While cutting through the Rocky Mountains of Colorado last month, we had a chance to sit down with Dopapod drummer, Scotty Zwang, before hitting the stage at The Barkley Ballroom in Frisco, CO.
What does music mean to you?
Scotty Zwang: It’s funny, I was watching one of my favorite movies, Almost Famous, and I thought if anyone ever asked me this question I would have to quote the movie. “To begin with, everything.” It really means everything to me at this point. It’s my passion, it’s my career, and it’s my life. It’s everything. It’s something that takes up most of my entire year. It’s nice to be so passionate about something; living on the road and playing all the shows, practicing and writing more music, it’s a lot. When I’m not with Dopapod I am occasionally doing work with other projects as well. But the payoff is so rewarding that it makes every minute of it so worth it.
(A group of guys walk into the green room and Scotty yells, “Guys, if you’re going to be in here YOU CAN’T FUCKING TALK!” Jokingly, looking back at me with a big smile and thumbs up. He takes the interview process VERY seriously!)
How’s Tour been?
SZ: It’s been great, it’s been interesting because I guess the last couple weekends we have been playing a lot of club shows in comparison to festival shows. It’s nice to get back into a smaller setting where the fans are there more specifically for you. Don’t get me wrong festivals are great; you get to play to a bigger crowd in these beautiful locations all over the country. But it’s simply a different vibe when the show is centered on you.
What kind of side projects do you work on?
SZ: I have a few things going on. I hosted a residency where every Tuesday for a month I had different guests. One of the people I had started a group with was Todd Stoops called ‘Bang Bang’ which inspired the name of another project, that kind of started out as a joke, called ‘Zwang Bang” where I would DJ and play silent discos at festivals, It’s nice to play with other musicians outside of just Dopapod. It really helps you grow as a musician; and for me, it’s nice to take a step back and not do something musical for even just a week. This creates a longing for my instrument, and when I get back on the kit it encourages me to try new things. The side projects are nothing too serious though, it’s more being asked or invited to do something when I have time off from Dopapod.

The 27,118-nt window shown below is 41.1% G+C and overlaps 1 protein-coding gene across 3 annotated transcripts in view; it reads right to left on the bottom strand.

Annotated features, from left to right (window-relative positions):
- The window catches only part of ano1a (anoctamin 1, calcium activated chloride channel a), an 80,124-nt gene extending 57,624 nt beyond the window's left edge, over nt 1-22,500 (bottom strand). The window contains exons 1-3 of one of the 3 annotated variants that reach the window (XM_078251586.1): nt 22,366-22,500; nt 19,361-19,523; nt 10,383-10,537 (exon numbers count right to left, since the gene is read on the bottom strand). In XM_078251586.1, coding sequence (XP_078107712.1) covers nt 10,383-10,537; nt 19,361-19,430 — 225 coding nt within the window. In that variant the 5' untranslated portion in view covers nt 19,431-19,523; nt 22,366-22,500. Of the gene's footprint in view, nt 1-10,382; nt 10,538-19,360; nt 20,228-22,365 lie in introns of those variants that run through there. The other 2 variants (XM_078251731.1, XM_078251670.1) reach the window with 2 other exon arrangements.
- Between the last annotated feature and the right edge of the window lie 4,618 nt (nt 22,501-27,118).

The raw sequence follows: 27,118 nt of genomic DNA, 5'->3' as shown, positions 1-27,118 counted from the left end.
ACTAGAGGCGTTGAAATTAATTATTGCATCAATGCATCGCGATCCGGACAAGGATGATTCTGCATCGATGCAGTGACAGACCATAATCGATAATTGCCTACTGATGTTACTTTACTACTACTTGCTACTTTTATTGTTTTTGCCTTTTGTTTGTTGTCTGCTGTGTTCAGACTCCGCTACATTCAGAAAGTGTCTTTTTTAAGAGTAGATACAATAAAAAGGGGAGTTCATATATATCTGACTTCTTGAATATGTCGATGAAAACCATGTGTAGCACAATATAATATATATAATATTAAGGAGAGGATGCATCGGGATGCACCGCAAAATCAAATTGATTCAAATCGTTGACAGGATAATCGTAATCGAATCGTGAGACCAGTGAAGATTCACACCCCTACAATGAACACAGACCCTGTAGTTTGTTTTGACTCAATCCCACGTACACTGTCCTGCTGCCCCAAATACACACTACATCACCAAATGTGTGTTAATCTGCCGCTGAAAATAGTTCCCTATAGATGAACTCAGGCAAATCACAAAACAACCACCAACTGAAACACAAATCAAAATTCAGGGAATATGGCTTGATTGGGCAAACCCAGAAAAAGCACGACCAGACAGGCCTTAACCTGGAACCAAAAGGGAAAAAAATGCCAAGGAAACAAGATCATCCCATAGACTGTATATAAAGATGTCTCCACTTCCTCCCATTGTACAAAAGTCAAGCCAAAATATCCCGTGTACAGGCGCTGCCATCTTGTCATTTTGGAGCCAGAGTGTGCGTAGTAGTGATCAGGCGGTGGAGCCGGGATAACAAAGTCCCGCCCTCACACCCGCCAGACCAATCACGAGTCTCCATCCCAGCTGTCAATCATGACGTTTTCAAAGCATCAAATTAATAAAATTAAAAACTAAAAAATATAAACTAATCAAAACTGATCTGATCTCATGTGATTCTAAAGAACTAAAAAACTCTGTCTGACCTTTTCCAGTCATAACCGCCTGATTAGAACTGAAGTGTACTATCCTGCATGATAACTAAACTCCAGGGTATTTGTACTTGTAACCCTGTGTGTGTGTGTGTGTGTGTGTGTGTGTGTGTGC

Dopapod seems to be very friendly with a lot of different bands; like Papdosio, The Werks, and other bands. I know at the last ‘Werk Out’ Festival the 3 bands joined forces for a cover of Pink Floyd’s Dark Side of the Moon. How does your bands friendship with other bands benefit the group?
SZ: Like any friendship it has it’s benefits. You have people around you that care about you and help you through tough times, but with different bands and band members there is a slight difference. It’s hard for someone to understand what we do. I can go home and talk to any of my hometown friends and tell them about the road, but it’s hard explain what it’s like to be on the road or play these major events, or even when you play a show and it’s a flop. [The show didn’t go well] With your band friends you can fully have those conversations and completely understand it. Then on another side, musically, it’s super rewarding being friends with the Dosio crew, Kung Fu, and TURKUAZ. There are so many more, but those are the ones that immediately come to mind. It’s the best part about festivals; you get to see all your “work friends.”
Compared to recent years, I feel a funkier vibe coming from your sound. Would you agree?